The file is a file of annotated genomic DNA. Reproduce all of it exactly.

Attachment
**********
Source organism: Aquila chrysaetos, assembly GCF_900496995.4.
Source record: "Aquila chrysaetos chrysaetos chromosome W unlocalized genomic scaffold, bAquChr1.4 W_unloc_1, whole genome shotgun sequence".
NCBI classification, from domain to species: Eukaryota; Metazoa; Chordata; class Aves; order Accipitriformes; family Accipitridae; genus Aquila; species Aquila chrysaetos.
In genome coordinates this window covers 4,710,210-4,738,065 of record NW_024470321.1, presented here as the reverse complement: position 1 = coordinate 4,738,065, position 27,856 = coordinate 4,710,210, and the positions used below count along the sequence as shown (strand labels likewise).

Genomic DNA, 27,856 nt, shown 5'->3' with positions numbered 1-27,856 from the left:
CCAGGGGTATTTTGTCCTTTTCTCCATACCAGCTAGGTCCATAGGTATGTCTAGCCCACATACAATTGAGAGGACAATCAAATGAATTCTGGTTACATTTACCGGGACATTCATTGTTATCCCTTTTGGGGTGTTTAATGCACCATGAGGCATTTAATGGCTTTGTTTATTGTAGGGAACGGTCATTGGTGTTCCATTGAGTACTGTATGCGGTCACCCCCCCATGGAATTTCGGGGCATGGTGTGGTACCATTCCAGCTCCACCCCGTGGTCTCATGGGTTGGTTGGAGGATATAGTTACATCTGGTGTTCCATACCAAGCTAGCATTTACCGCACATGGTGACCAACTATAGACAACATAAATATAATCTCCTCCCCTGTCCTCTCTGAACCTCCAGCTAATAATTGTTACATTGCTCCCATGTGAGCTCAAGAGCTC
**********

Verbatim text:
Source organism: Aquila chrysaetos, assembly GCF_900496995.4.
Source record: "Aquila chrysaetos chrysaetos chromosome W unlocalized genomic scaffold, bAquChr1.4 W_unloc_1, whole genome shotgun sequence".
NCBI classification, from domain to species: Eukaryota; Metazoa; Chordata; class Aves; order Accipitriformes; family Accipitridae; genus Aquila; species Aquila chrysaetos.
In genome coordinates this window covers 4,710,210-4,738,065 of record NW_024470321.1, presented here as the reverse complement: position 1 = coordinate 4,738,065, position 27,856 = coordinate 4,710,210, and the positions used below count along the sequence as shown (strand labels likewise).

Genomic DNA, 27,856 nt, shown 5'->3' with positions numbered 1-27,856 from the left:
CCAGGGGTATTTTGTCCTTTTCTCCATACCAGCTAGGTCCATAGGTATGTCTAGCCCACATACAATTGAGAGGACAATCAAATGAATTCTGGTTACATTTACCGGGACATTCATTGTTATCCCTTTTGGGGTGTTTAATGCACCATGAGGCATTTAATGGCTTTGTTTATTGTAGGGAACGGTCATTGGTGTTCCATTGAGTACTGTATGCGGTCACCCCCCCATGGAATTTCGGGGCATGGTGTGGTACCATTCCAGCTCCACCCCGTGGTCTCATGGGTTGGTTGGAGGATATAGTTACATCTGGTGTTCCATACCAAGCTAGCATTTACCGCACATGGTGACCAACTATAGACAACATAAATATAATCTCCTCCCCTGTCCTCTCTGAACCTCCAGCTAATAATTGTTACATTGCTCCCATGTGAGCTCAAGAGCTC